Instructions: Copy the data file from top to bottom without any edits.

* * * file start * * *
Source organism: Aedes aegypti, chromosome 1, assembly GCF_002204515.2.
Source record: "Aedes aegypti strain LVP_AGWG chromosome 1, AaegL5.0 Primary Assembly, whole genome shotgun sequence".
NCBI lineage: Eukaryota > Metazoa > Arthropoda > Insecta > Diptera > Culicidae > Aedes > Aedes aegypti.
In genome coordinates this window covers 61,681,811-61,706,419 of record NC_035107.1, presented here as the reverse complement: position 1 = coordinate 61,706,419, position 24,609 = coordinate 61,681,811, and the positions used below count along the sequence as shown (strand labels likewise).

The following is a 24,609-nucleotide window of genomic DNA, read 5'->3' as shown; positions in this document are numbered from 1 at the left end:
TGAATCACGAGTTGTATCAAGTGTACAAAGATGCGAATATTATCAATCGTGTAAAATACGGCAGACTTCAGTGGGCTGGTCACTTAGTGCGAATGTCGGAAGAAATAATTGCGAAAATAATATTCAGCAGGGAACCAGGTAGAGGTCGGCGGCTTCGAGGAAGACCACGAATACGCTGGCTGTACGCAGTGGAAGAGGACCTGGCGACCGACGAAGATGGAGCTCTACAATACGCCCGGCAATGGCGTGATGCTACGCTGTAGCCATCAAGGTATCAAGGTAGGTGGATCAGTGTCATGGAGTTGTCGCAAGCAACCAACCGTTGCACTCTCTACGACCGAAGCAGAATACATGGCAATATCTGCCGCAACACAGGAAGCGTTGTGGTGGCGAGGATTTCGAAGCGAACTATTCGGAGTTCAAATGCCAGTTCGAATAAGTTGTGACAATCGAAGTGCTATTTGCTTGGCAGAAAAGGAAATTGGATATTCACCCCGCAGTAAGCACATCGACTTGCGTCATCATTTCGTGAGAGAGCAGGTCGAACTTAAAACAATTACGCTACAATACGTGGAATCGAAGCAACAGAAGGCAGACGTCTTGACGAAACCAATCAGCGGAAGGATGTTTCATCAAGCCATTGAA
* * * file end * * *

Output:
Source organism: Aedes aegypti, chromosome 1, assembly GCF_002204515.2.
Source record: "Aedes aegypti strain LVP_AGWG chromosome 1, AaegL5.0 Primary Assembly, whole genome shotgun sequence".
NCBI lineage: Eukaryota > Metazoa > Arthropoda > Insecta > Diptera > Culicidae > Aedes > Aedes aegypti.
In genome coordinates this window covers 61,681,811-61,706,419 of record NC_035107.1, presented here as the reverse complement: position 1 = coordinate 61,706,419, position 24,609 = coordinate 61,681,811, and the positions used below count along the sequence as shown (strand labels likewise).

The following is a 24,609-nucleotide window of genomic DNA, read 5'->3' as shown; positions in this document are numbered from 1 at the left end:
TGAATCACGAGTTGTATCAAGTGTACAAAGATGCGAATATTATCAATCGTGTAAAATACGGCAGACTTCAGTGGGCTGGTCACTTAGTGCGAATGTCGGAAGAAATAATTGCGAAAATAATATTCAGCAGGGAACCAGGTAGAGGTCGGCGGCTTCGAGGAAGACCACGAATACGCTGGCTGTACGCAGTGGAAGAGGACCTGGCGACCGACGAAGATGGAGCTCTACAATACGCCCGGCAATGGCGTGATGCTACGCTGTAGCCATCAAGGTATCAAGGTAGGTGGATCAGTGTCATGGAGTTGTCGCAAGCAACCAACCGTTGCACTCTCTACGACCGAAGCAGAATACATGGCAATATCTGCCGCAACACAGGAAGCGTTGTGGTGGCGAGGATTTCGAAGCGAACTATTCGGAGTTCAAATGCCAGTTCGAATAAGTTGTGACAATCGAAGTGCTATTTGCTTGGCAGAAAAGGAAATTGGATATTCACCCCGCAGTAAGCACATCGACTTGCGTCATCATTTCGTGAGAGAGCAGGTCGAACTTAAAACAATTACGCTACAATACGTGGAATCGAAGCAACAGAAGGCAGACGTCTTGACGAAACCAATCAGCGGAAGGATGTTTCATCAAGCCATTGAA